it should show you that you have cuda 8.

Also just in case you can also do these:

export PATH=$PATH:/usr/local/cuda-8.0/bin  export LD_LIBRARY_PATH=$LD_LIBRARY_PATH:/usr/local/cuda-8.0/lib64      gedit ~/.bashrc  

add these at the end:

export PATH=$PATH:/usr/local/cuda-8.0/bin  export LD_LIBRARY_PATH=$LD_LIBRARY_PATH:/usr/local/cuda-8.0/lib64    # Added by me on 2013/06/24  PATH=~/bin:$PATH  export PATH  

Save and exit gedit. Type:

sudo ldconfig /usr/local/cuda-8.0/lib64  

A question for the people who knows more than me:

So everything sounds like working but when I shutdown/reboot my system for a few seconds it shows

So everything sounds like working but when I shutdown/reboot my system for a few seconds it shows “Failed to start Load Kernel Modules” I tryied this post but it is not helping, please let me know if you know how to fix it.

----------------

Edited-Updated

Guess what, I screwed again.

But this time I came with a much easier solusion. and here is the main point: Sometimes we need to say NO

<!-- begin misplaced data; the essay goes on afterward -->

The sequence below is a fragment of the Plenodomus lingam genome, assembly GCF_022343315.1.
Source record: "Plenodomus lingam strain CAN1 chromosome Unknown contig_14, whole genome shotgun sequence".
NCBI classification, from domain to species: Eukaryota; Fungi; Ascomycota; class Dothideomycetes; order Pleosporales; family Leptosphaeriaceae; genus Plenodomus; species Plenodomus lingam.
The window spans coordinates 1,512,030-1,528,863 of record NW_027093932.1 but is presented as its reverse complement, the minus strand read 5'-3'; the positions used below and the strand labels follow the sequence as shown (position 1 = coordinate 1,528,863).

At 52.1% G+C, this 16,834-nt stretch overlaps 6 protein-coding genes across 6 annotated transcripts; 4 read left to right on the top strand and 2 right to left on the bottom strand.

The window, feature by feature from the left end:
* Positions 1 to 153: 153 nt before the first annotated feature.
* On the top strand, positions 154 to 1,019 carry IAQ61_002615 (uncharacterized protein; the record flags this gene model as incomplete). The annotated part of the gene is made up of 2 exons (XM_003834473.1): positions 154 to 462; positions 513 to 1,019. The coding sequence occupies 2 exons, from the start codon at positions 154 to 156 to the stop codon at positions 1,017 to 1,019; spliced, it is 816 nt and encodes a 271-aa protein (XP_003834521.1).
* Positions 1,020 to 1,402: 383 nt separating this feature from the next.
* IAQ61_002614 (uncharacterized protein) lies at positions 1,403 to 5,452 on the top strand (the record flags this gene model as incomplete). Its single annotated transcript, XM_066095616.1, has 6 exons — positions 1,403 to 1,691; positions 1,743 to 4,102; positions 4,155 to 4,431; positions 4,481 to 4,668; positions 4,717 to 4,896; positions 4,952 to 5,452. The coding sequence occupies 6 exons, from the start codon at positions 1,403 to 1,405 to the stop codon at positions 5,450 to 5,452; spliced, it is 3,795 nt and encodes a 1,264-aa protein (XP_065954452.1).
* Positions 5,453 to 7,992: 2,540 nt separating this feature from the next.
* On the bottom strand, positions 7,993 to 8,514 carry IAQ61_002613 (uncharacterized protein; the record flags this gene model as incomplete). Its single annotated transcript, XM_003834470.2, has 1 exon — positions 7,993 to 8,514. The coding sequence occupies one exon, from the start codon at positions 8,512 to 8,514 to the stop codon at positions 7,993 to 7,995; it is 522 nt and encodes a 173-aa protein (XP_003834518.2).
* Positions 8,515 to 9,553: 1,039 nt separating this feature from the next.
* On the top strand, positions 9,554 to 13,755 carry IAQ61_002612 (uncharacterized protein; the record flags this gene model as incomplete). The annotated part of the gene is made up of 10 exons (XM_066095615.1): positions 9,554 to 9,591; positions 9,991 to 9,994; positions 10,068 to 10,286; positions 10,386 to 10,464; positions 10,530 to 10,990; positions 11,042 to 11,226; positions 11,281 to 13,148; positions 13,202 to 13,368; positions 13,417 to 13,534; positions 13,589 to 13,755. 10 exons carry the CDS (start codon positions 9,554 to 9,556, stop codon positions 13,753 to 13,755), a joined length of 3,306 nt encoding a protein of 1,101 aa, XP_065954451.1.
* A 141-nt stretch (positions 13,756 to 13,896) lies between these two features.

Here is what works really good for me. after you purge and remove everything and sudo reboot do this:

sudo ubuntu-drivers autoinstall  sudo reboot  

press ctr+alt+F2 type your username and password

now type these:

sudo service lightdm stop    sudo sh cuda_8.0_linux.run    

IMPORTANT: during the installation, the first question asks for reinstalling the driver again, SAY NO to this mother f**** question Say yes to the rest of them though :D after finishing.

sudo service lightdm start  press `alt+ctr+F7`   

login to your dear PC

Did it work? Your Welcome :)


Note:If u also have question or solution just comment us below or mail us on toontricks1994@gmail.com